wife, Tis more to guide than spur the Muses steed. Might he return, and bless once more our eyes, New Blackmores and new Milbourns must arise; Nay should great Homer lift his awful head, Zoilus again would start up from the dead. 'Tis more to guide, than spur the Muse's steed; Restrain his fury, than provoke his speed; The winged courser, like a gen'rous horse, Shows most true mettle when you check his course. Tis hard to say, if greater want of skill. Be Homers works your study and delight, Read them by day, and meditate by night; Thence form your judgment, thence your maxims bring, And trace the Muses upward to their spring. Some ne'er advance a judgment of their own, But catch the spreading notion of the town; They reason and conclude by precedent, And own stale nonsense which they ne'er invent. Be silent always when you doubt your sense; And speak, though sure, with seeming diffidence: Some positive, persisting fops we know, Who, if once wrong, will needs be always so; But you, with pleasure own your errors past, And make each day a critic. Pope argued that human nature is ever the same. . All the Nine inspire, And bless their critic with a poet's fire. Be Homer's works your study and delight, Read them by day, and meditate by night; Thence form your judgment, thence your maxims bring, And trace the Muses upward to their spring; Still with itself compar'd, his text peruse; And let your comment be the Mantuan. On whose honour'd brow The poet's bays and critic's ivy grow: Cremona now shall ever boast thy name, As next in place to Mantua, next in fame!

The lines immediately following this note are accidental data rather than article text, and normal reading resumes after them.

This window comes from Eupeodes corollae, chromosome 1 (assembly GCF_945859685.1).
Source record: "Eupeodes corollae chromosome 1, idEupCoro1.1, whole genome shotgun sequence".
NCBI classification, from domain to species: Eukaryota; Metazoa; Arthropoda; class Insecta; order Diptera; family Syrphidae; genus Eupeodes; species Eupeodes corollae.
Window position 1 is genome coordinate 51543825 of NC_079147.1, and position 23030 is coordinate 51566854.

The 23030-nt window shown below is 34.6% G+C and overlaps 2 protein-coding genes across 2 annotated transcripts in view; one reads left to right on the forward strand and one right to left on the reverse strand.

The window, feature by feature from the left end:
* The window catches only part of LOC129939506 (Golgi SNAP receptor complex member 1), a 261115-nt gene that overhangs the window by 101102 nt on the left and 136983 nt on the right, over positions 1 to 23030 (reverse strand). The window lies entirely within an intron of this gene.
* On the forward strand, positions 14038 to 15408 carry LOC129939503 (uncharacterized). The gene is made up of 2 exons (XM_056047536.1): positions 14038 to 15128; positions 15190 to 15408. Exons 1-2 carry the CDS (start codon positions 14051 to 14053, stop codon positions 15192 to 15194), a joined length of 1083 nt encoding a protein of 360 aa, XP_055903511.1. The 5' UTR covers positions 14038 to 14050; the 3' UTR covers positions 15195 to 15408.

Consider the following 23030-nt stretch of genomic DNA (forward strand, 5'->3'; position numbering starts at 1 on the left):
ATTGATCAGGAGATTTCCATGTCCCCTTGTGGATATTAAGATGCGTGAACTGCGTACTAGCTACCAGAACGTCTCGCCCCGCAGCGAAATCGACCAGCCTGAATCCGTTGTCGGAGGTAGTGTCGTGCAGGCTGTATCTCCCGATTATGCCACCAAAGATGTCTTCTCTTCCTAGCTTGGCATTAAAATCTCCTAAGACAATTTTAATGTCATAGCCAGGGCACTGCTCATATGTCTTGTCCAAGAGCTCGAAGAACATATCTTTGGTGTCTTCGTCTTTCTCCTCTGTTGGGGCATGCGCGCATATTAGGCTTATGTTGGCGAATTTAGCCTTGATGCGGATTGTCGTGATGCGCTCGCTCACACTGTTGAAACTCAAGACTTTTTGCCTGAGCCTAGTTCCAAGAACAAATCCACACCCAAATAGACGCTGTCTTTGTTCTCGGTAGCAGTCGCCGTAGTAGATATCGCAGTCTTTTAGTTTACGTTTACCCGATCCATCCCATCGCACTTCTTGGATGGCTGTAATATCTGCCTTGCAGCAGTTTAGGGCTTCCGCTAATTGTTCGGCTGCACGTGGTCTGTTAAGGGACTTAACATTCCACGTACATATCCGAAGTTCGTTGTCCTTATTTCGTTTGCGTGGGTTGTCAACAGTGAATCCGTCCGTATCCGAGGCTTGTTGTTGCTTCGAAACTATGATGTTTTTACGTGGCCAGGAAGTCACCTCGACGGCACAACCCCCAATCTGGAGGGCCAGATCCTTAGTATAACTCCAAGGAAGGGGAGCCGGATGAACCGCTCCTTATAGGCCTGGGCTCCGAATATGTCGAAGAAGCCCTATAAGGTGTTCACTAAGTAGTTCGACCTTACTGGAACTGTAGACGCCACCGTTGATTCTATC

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Artist cant go beyond his intention, he is limited within his desires. The mighty Stagirite first left the shore, Spread all his sails, and durst the deeps explore: He steer'd securely, and discover'd far, Led by the light of the Monian Star. Then Criticism the Muses handmaid proved, To dress her charms, and make her more beloved: But following wits from that intention strayd, Who could not win the mistress, wood the maid; Against the poets their own arms they turnd, Sure to hate most the men. So pleas'd at first, the tow'ring Alps we try, Mount o'er the vales, and seem to tread the sky; Th' eternal snows appear already past, And the first clouds and mountains seem the last; But those attain'd, we tremble to survey The growing labours. What wants in blood and spirits, swell'd with wind; Pride, where wit fails, steps in to our defence, And fills up all the mighty void of sense! When first young Maro in his boundless mind A work t' outlast immortal Rome design'd, Perhaps he seem'd above the critic's law, And but from Nature's fountains scorn'd to draw: But when t' examine ev'ry part he came, Nature and Homer were, he found, the. Meanly they seek the blessing to confine, And force that sun but on a part to shine; Which not alone the southern wit sublimes, But ripens spirits in cold northern climes; Which from the first has shone on ages past, Enlights the present, and shall.
At each step in their reading, students are required to make a response and are told immediately whether or not the response is correct. To fulfil that function, however, their use must be accompanied byRead more
Then I thrust my arms through the ice to push away the sticks. And so many menfrom those I know well to those I will likely never knoware honoring Dave's life by spending moreRead more